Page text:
Tax planning becomes complicated as an individual’s wealth grows, which is why a comprehensive financial planner works alongside your tax advisor and real estate attorney. The idea is for them to take a proactive approach to reducing taxes in different areas of your retirement plan. For example, placing a married couple in a higher tax bracket makes it more difficult to make a Roth transfer with tax efficiency (Roth transfers are taxed in the year of the transfer). One reason for Roth transfers is the tax efficiency they give you when you retire, because qualified distributions of Roth money are tax-deductible. Couples who are able to make Roth transfers over several years can significantly reduce their overall tax burden at retirement, perhaps to the point where the vast majority of Social Security is not taxed later in retirement. Additionally, Roth money is tax-deductible for your heirs as well, ensuring that no tax burden is left to the next generation.
You’ll want to make sure your investments are regulated to be as tax efficient as possible. I’ve also met quite a few people with non-qualified accounts like stock portfolios, and they don’t use tax-managed strategies. They generate a lot of dividends, and people with mutual funds really don’t have any control over the capital gains that are catalyzed in their accounts. This all turns into their tax returns, as well as the income they live on. This can dramatically change the tax bracket and make making tax-saving Roth transfers more difficult.
Typically, when people think of income planning for retirement, they think of using their bank accounts and non-qualified funds first, then their IRAs and/or 401(k) accounts, and finally their Roths. This isn’t a bad strategy, but a simple tweak to it can help: At the same time, you’re using your bank’s money and other money, and transferring some IRA and 401(k) money to a Roth is a reasonable idea.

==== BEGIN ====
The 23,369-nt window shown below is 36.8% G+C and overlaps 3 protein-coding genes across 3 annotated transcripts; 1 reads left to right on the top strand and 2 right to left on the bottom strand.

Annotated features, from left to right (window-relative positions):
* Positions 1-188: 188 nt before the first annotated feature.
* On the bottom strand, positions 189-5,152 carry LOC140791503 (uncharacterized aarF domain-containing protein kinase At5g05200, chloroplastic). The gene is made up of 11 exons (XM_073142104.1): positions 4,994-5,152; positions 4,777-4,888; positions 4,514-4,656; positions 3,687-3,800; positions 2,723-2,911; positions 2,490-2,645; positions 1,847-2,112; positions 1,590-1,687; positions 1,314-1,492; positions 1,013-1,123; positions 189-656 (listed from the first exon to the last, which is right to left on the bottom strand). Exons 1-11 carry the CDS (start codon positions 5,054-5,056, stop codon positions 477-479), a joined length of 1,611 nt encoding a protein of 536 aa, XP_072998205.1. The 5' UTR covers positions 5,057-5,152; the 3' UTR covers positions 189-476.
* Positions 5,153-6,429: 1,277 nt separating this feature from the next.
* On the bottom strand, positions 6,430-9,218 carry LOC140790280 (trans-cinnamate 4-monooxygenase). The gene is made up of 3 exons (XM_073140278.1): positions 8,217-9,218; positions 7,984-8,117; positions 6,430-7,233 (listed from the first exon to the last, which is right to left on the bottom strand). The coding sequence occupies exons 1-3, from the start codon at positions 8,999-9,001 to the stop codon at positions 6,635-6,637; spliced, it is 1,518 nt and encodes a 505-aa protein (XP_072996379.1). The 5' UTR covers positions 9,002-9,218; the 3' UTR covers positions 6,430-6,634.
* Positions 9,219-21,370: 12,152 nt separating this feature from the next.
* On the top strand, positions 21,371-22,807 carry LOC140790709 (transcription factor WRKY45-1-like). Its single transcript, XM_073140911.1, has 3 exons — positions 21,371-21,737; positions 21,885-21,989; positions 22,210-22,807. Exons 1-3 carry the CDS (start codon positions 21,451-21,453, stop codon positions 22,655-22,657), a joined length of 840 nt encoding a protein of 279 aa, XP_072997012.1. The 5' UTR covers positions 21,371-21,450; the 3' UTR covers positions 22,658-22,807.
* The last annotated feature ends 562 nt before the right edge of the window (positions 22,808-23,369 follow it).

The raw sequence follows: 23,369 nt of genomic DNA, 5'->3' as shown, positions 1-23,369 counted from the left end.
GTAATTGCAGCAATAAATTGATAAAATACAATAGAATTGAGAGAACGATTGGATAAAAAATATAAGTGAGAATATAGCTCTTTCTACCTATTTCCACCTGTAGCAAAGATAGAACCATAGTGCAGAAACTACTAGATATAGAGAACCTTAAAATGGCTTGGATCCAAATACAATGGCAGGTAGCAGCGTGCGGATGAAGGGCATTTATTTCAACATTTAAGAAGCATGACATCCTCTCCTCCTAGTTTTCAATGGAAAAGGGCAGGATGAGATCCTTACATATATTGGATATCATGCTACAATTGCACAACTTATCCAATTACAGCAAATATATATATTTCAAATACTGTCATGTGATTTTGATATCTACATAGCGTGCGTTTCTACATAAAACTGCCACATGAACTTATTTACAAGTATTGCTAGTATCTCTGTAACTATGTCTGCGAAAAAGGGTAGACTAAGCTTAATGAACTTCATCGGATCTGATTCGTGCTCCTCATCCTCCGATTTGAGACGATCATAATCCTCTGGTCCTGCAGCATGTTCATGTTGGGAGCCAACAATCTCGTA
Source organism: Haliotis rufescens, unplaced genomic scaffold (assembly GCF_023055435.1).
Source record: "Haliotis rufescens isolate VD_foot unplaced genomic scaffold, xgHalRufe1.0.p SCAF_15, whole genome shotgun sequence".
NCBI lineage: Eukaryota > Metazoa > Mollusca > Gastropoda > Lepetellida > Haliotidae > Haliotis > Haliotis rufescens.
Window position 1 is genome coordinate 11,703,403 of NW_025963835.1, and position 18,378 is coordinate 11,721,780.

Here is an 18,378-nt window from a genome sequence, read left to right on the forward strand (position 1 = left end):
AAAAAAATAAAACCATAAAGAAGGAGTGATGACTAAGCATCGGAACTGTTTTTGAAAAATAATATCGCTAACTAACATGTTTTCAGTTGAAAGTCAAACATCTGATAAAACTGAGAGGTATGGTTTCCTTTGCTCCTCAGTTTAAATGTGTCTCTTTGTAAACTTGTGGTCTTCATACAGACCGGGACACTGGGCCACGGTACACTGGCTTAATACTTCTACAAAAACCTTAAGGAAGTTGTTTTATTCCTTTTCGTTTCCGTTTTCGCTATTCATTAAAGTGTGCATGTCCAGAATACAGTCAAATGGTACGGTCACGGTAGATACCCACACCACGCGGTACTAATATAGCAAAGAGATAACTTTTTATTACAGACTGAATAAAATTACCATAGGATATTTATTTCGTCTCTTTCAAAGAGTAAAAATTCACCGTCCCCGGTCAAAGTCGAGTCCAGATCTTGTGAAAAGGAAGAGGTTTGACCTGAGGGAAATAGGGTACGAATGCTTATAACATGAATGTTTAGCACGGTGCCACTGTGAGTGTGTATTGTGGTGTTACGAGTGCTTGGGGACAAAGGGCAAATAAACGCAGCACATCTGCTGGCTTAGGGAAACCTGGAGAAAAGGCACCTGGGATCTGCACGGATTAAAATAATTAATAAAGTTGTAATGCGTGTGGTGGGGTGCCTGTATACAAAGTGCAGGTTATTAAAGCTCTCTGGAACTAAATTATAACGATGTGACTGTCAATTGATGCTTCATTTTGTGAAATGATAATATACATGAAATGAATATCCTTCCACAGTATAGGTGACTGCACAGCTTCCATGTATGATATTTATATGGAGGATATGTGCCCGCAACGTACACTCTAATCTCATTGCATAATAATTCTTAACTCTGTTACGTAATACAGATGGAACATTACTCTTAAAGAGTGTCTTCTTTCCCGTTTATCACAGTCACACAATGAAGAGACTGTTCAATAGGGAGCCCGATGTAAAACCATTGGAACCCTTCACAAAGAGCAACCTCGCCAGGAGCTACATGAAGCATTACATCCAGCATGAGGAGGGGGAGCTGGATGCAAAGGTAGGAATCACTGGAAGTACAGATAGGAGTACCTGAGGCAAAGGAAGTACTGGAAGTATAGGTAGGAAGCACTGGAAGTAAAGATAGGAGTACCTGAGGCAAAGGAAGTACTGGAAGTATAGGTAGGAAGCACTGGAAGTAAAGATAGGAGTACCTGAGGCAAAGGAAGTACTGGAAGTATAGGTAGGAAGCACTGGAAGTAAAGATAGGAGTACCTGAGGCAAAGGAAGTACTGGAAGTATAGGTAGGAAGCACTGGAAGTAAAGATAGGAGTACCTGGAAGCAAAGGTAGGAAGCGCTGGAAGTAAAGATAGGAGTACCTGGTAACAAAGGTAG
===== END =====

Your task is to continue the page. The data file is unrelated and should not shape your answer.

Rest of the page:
Remember, if all parts of a retirement plan work independently of each other, you’re not getting the best results from each. Each part affects another part. Many people do not view retirement planning in this context, and it is extremely important to do so in order to maximize retirement success.
If you currently feel that your retirement plan is just a collection of individual pieces, a good comprehensive plan can potentially add significant value to your overall retirement.
Dan Duncan contributed to this article.
Senior Partner, Creative Financial Group
Brian Kwik is a senior partner and financial advisor to the Creative Financial Group. Raised with a stockbroker father and a lifelong mentor to a mother, he developed a love for the financial markets at an early age. With over 30 years of experience in the financial services industry, Kwik focuses on tax diversification planning through tax-efficient/tax-exempt income strategies, comprehensive financial planning and financial security planning focused on risk management. He received his Bachelor’s degree in Business Administration from Indiana Wesleyan State and continued with the American College of Financial Services to earn his professional designations as a certified life insurance insurer and certified financial advisor in 2001.